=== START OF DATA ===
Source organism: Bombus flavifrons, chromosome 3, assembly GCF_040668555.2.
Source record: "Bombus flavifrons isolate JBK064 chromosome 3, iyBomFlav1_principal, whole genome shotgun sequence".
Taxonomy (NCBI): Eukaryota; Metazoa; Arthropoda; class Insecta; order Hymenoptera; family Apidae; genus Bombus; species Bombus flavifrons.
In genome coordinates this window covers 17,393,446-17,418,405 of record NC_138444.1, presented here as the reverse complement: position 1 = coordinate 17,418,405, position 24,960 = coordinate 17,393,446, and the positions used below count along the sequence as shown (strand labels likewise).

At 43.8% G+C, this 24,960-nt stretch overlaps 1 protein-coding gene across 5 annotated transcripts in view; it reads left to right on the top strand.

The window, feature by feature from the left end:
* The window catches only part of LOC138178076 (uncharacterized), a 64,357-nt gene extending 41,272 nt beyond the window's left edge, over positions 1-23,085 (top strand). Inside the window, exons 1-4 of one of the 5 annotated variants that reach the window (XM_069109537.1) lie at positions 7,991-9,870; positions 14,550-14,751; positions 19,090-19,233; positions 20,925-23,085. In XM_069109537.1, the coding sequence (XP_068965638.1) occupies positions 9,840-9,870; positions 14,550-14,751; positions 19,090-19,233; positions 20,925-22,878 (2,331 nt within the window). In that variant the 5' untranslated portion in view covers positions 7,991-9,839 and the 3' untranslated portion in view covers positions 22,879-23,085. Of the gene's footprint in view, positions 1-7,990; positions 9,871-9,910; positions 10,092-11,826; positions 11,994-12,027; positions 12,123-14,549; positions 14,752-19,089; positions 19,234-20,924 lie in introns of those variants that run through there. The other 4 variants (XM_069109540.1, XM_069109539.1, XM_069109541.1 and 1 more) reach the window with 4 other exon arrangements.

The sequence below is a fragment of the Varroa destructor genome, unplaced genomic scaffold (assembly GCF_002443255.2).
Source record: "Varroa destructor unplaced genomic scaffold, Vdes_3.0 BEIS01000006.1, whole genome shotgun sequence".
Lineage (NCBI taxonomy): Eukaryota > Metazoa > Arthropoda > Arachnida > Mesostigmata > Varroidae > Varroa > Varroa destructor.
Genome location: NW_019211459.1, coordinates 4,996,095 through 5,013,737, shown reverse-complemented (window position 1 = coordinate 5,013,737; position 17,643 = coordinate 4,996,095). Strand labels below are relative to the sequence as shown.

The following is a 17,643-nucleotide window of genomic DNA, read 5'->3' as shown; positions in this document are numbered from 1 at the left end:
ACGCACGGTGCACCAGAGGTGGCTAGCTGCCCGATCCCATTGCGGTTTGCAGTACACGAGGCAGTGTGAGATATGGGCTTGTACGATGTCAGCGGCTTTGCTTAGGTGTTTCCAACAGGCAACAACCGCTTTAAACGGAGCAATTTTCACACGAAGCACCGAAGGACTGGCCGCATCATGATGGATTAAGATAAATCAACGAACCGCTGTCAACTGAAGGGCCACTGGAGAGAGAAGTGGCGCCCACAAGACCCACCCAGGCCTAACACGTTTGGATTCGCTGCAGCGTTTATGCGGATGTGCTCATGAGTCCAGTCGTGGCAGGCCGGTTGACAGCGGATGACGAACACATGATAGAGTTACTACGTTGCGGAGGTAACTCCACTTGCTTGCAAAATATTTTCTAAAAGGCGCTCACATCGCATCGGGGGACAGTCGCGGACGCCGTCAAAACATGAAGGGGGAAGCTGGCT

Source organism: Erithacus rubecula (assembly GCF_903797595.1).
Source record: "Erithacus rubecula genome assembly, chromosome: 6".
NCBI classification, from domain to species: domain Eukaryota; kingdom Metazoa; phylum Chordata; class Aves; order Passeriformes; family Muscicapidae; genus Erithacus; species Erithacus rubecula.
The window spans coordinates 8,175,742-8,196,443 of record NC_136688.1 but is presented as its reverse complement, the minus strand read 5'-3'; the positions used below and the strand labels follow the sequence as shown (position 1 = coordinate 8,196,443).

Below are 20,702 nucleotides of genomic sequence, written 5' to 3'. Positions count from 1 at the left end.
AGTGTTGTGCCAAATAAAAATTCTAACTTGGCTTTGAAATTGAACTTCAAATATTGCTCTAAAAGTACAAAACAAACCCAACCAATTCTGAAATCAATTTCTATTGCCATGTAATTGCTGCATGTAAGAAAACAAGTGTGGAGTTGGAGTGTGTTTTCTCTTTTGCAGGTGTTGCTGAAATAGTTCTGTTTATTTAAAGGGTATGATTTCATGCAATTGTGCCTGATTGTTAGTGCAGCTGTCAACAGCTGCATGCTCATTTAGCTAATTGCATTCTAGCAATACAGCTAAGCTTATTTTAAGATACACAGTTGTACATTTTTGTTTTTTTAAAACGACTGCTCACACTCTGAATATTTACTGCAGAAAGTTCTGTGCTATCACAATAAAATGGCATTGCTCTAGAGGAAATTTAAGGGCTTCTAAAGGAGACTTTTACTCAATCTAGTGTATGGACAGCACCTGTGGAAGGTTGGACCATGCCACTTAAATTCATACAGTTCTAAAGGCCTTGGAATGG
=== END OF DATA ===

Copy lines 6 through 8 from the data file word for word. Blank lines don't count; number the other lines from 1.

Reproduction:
The window, feature by feature from the left end:
* The window catches only part of LOC138178076 (uncharacterized), a 64,357-nt gene extending 41,272 nt beyond the window's left edge, over positions 1-23,085 (top strand). Inside the window, exons 1-4 of one of the 5 annotated variants that reach the window (XM_069109537.1) lie at positions 7,991-9,870; positions 14,550-14,751; positions 19,090-19,233; positions 20,925-23,085. In XM_069109537.1, the coding sequence (XP_068965638.1) occupies positions 9,840-9,870; positions 14,550-14,751; positions 19,090-19,233; positions 20,925-22,878 (2,331 nt within the window). In that variant the 5' untranslated portion in view covers positions 7,991-9,839 and the 3' untranslated portion in view covers positions 22,879-23,085. Of the gene's footprint in view, positions 1-7,990; positions 9,871-9,910; positions 10,092-11,826; positions 11,994-12,027; positions 12,123-14,549; positions 14,752-19,089; positions 19,234-20,924 lie in introns of those variants that run through there. The other 4 variants (XM_069109540.1, XM_069109539.1, XM_069109541.1 and 1 more) reach the window with 4 other exon arrangements.

The sequence below is a fragment of the Varroa destructor genome, unplaced genomic scaffold (assembly GCF_002443255.2).